‘80/20 rule’ axed to channel more Homes England money into the north and midlands

A government rule which targets funding at high affordability pressure areas will be scrapped and cash instead targeted at the north and Midlands as part of the ‘levelling up’ agenda.

The Department for Levelling Up and Communities (DLUHC) today confirmed the ’80/20’ rule will be ditched, with “much” of the £1.8bn brownfield funding announced in the budget last year going to the north and midlands.

The 80/20 rule, introduced under the Theresa May government, ensures 80% of Homes England funding is funnelled into areas with affordability pressures, with much of it going to London and the South East. 

The change follows Peter Denton, chief executive of Homes England, confirming last year that the agency’s strategy has been delayed until Spring as it looks at new ways of measuring social value in developments.

gove re-sized

Housing secretary Michael Gove

The rule change was announced ahead of the publication of housing secretary Michael Gove’s long-awaited levelling up white paper today.

The paper will also confirm more detail of plans to spend £1.5bn of the £1.8bn brownfield fund to ‘transform’ 20 places by bringing derelict sites back into use for housing and workspaces. DLUHC announced earlier this week Wolverhampton and Sheffield will be among the first cities to receive funding. Homes England will be ‘repurposed’ to focus on regeneration of towns and cities.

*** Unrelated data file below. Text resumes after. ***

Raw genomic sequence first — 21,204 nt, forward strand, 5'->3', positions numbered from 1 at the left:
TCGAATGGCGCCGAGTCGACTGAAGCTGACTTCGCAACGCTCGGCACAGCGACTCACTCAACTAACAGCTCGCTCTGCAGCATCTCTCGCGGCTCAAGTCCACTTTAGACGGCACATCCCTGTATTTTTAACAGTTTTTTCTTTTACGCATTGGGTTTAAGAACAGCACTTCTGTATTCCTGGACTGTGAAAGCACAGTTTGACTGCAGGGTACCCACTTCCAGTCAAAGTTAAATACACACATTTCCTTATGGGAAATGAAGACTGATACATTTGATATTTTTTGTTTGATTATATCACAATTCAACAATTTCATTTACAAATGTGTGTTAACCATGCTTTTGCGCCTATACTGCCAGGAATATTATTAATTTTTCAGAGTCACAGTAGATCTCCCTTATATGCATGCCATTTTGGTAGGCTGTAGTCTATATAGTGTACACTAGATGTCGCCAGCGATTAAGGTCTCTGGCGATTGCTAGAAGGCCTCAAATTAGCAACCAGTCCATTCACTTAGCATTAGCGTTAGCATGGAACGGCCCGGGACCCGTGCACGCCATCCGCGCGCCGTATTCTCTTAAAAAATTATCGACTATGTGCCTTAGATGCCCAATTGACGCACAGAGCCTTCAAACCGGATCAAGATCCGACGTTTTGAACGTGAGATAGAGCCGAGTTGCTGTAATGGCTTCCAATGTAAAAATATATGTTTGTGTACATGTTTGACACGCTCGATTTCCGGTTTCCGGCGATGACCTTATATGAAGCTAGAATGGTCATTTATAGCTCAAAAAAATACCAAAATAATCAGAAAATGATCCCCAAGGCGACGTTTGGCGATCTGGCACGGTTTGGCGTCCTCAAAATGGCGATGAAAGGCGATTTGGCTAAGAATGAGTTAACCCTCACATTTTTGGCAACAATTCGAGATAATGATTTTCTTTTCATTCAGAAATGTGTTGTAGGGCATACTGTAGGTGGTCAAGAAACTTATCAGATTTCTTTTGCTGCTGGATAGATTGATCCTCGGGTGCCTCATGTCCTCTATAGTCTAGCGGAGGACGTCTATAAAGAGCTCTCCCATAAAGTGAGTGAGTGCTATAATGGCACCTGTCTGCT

See also>>Regen funding of £1.5bn to ‘level up’ 20 places

See also>> Homes England delays new strategy until Spring

The government also said a £1.5bn levelling up home building fund, first announced in 2020, will launch in the next few days to provide loans to small and medium-sized businesses. Ministers said this will deliver 42,000 homes outside London and the south east.

The paper will outline plans to build more ‘genuinely affordable social housing’. It will also announce proposals to regulate the private rented sector, with all homes having to meet the Decent Homes standard.

The government also said every area in the UK that wants to have a London-style mayoral system will have one by 2030.

The levelling up white paper will outline 12 new policy ‘missions’ to be achieved by 2030.

The government aims to have the number of first time buyers increasing in all areas by 2030 and the number of non-decent rented homes to have fallen by 50%, with the biggest improvements in the lowest performing areas.

Other missions are around research and development investment, employment and productivity, public transport connectivity, broadband availability, education, skills, life expectancy, well-being and crime.

Gove said: ”For decades, too many communities have been overlooked and undervalued. As some areas have flourished, others have been left in a cycle of decline. The UK has been like a jet firing on only one engine.

“This white paper is about ending this historic injustice and calling time on the postcode lottery.”

Opposition MPs earlier this week criiticised the announcements for recycling previous funding announcements.

Lisa Nandy, shadow housing secretary, said: “I don’t think Tory MPs are going to find it very reassuring when the supposed new pot of gold contains not a penny of new money”.